"I will risk it,"--said El-Râmi in a whisper,--a whisper that sounded loud in the deep stillness--"I will risk it--why not? I have proved myself capable of arresting life, or the soul--for life is the soul--in its flight from hence into the Nowhere,--I must needs also have the power to keep it indefinitely here for myself in whatever form I please. These are the rewards of science,--rewards which I am free to claim,--and what I have done, that I have a right to do again. Now let me ask myself the question plainly;--Do I believe in the supernatural?"

He paused, thinking earnestly,--his eyes still fixed on Lilith.

"No, I do not,"--he answered himself at last--"Frankly and honestly, I do not. I have no proofs. I am, it is true, puzzled by Lilith's language,--but when I know her as she is, a woman, sentient and conscious of my presence, I may find out the seeming mystery. The dreams of Féraz are only dreams,--the vision I saw on that one occasion"--and a faint tremor came over him as he remembered the sweet yet solemn look of the shining One he had seen standing between him and his visitor the monk--"the vision was of course his work--the work of that mystic master of a no less mystic brotherhood. No--I have no proofs of the supernatural, and I must not deceive myself. Even the promise of Lilith fails. Poor child!--she sleeps like the daughter of Jairus, but when I, in my turn, pronounce the words 'Maiden I say unto thee, arise'--she will obey;--she will awake and live indeed."

"She will awake and live indeed!"

The words were repeated after him distinctly--but by whom? He started up,--looked round--there was no one in the room,--and Lilith was immovable as the dead. He began to find something chill and sad in the intense silence that followed,--everything about him was a harmony of glowing light and purple colour,--yet all seemed suddenly very dull and dim and cold. He shivered where he stood, and pressed his hands to his eyes,--his temples throbbed and ached, and he felt curiously bewildered. Presently, looking round the room again, he saw that the picture of "Christ and His Disciples" was unveiled;--he had not noticed the circumstance before. Had Zaroba inadvertently drawn aside the curtain which ordinarily hid it from view? Slowly his eyes travelled to it and dwelt upon it--slowly they followed the letters of the inscription beneath.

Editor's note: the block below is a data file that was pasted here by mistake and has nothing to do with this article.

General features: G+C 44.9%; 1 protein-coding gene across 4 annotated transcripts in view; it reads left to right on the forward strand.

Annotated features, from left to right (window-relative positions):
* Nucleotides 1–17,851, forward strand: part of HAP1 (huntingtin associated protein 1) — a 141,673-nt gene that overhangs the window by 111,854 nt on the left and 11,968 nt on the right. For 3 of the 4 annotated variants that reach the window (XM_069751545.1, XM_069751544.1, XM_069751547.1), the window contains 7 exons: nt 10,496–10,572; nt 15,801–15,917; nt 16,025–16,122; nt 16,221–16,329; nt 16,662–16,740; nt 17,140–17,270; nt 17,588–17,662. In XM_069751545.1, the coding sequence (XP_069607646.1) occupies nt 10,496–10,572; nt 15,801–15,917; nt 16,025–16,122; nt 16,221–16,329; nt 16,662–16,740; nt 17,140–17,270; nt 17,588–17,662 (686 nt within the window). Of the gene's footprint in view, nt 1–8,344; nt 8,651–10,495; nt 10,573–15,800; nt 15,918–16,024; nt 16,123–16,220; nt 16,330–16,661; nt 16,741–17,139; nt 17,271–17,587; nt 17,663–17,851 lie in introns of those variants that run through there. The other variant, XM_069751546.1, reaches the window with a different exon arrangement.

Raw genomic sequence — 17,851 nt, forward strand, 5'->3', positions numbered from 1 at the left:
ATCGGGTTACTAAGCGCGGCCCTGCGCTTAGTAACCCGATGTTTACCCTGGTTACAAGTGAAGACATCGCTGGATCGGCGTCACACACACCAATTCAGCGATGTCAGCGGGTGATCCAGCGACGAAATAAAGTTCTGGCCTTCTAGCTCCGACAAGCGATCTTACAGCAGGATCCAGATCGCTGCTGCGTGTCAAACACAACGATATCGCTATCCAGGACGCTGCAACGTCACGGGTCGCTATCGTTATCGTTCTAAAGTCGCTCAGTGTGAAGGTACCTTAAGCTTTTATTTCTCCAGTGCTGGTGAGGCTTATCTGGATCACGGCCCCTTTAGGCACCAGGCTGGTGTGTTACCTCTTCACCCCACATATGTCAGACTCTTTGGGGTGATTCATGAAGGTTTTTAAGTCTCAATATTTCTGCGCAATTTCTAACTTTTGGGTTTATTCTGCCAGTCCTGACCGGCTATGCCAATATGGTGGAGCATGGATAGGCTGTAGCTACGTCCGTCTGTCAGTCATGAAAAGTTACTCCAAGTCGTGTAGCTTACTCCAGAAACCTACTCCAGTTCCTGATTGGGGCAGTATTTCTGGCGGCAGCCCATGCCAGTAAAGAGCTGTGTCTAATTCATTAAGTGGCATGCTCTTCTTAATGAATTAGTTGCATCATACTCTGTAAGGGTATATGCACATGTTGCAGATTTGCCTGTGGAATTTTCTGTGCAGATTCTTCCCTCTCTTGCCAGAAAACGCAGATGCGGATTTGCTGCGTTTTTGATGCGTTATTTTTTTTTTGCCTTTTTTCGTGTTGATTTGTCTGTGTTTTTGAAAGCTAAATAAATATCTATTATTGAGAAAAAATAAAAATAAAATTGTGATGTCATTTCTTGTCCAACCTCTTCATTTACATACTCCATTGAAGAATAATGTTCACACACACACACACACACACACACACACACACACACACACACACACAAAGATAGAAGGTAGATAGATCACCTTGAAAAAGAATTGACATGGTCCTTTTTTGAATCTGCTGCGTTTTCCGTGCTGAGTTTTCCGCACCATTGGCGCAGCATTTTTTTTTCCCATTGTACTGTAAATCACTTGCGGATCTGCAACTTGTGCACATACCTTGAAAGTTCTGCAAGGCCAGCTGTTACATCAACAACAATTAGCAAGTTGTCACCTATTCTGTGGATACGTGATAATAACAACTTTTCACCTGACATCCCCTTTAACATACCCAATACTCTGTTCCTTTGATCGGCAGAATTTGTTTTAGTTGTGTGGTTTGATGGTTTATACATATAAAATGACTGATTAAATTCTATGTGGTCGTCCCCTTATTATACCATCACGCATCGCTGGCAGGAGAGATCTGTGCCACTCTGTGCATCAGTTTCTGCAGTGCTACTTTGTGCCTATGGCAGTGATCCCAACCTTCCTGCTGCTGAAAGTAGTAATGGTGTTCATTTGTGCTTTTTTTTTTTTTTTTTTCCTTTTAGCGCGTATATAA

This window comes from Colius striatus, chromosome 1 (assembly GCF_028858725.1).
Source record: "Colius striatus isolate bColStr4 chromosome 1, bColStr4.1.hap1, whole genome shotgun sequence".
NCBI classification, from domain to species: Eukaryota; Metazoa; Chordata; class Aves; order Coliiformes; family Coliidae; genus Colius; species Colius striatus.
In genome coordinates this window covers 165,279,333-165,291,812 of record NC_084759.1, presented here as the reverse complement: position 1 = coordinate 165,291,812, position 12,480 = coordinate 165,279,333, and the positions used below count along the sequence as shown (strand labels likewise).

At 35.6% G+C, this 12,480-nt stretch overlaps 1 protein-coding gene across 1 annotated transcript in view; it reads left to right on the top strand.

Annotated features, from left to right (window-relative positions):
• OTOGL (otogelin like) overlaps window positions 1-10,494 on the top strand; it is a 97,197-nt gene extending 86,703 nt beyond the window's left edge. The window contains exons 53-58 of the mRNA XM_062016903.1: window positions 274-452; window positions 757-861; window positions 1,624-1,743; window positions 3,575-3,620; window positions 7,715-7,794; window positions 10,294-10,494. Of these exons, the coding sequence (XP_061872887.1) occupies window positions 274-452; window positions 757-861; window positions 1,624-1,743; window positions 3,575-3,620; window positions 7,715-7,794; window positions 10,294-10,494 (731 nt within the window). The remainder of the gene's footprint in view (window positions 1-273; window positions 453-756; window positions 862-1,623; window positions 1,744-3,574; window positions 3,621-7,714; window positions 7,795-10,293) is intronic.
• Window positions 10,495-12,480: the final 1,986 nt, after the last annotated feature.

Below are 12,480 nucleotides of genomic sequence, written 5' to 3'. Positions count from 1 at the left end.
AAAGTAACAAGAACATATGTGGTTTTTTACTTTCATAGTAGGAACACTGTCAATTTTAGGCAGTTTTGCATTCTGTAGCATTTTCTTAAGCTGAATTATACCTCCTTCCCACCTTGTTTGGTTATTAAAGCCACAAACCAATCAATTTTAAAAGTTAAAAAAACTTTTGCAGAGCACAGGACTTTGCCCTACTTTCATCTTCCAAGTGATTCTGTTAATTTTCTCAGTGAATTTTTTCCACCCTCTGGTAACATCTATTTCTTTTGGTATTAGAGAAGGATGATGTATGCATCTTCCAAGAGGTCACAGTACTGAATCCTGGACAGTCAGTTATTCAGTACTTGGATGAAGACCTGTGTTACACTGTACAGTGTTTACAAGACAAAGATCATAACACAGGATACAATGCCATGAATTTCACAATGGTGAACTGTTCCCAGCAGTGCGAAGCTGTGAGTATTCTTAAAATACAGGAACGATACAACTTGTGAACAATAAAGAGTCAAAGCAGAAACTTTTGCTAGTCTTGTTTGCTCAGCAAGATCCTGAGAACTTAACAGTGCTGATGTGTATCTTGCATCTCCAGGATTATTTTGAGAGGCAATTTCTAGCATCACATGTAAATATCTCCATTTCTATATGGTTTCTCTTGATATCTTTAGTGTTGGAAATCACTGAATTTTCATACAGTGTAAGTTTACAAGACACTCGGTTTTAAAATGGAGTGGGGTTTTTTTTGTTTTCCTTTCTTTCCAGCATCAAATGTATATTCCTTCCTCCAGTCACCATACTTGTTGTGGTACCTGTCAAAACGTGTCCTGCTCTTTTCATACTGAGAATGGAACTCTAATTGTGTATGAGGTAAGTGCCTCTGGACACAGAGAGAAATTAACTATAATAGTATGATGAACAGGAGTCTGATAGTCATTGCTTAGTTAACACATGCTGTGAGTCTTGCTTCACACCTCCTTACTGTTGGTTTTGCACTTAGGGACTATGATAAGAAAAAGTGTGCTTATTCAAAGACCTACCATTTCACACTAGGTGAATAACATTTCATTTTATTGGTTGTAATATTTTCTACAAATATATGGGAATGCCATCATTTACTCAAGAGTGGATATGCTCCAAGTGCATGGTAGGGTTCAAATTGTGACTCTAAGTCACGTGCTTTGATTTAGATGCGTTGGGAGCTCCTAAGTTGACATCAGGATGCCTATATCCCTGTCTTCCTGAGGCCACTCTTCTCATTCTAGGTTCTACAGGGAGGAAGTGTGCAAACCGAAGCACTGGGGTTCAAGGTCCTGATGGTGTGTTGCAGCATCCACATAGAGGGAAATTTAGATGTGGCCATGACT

"WHOM SAY YE THAT I AM?"

The question seemed to him for the moment all-paramount; he could not shake off the sense of pertinacious demand with which it impressed him.

"A good Man,"--he said aloud, staring fixedly at the divine Face and Figure, with its eloquent expression of exalted patience, grandeur and sweetness. "A good Man, misled by noble enthusiasm and unselfish desire to benefit the poor. A man with a wise knowledge of human magnetism and the methods of healing in which it can be employed,--a man too, somewhat skilled in the art of optical illusion. Yet when all is said and done, a good Man--too good and wise and pure for the peace of the rulers of the world,--too honest and clear-sighted to deserve any other reward but death. Divine?--No!--save in so far as in our highest moments we are all divine. Existing now?--a Prince of Heaven, a Pleader against Punishment? Nay, nay!--no more existing than the Soul of Lilith,--that soul for which I search, but which I feel I shall never find!"

And he drew nearer to the ivory-satin couch on which lay the lovely sleeping wonder and puzzle of his ambitious dreams. Leaning towards her he touched her hands,--they were cold, but as he laid his own upon them they grew warm and trembled. Closer still he leaned, his eyes drinking in every detail of her beauty with eager, proud and masterful eyes.

"Lilith!--my Lilith!" he murmured--"After all, why should we put off happiness for the sake of everlastingness, when happiness can be had, at any rate for a few years. One can but live and die and there an end. And Love comes but once,...Love!--how I have scoffed at it and made a jest of it as if it were a plaything. And even now while my whole heart craves for it, I question whether it is worth having! Poor Lilith!--only a woman after all,--a woman whose beauty will soon pass--whose days will soon be done,--only a woman--not an immortal Soul,--there is, there can be, no such thing as an immortal Soul."

Bending down over her, he resolutely unclasped the fair crossed arms, and seized the delicate small hands in a close grip.

"Lilith! Lilith!" he called imperiously.

A long and heavy pause ensued,--then the girl's limbs quivered violently as though moved by a sudden convulsion, and her lips parted in the utterance of the usual formula--

"I am here."

"Here at last, but you have been absent long"--said El-Râmi with some reproach, "Too long. And you have forgotten your promise."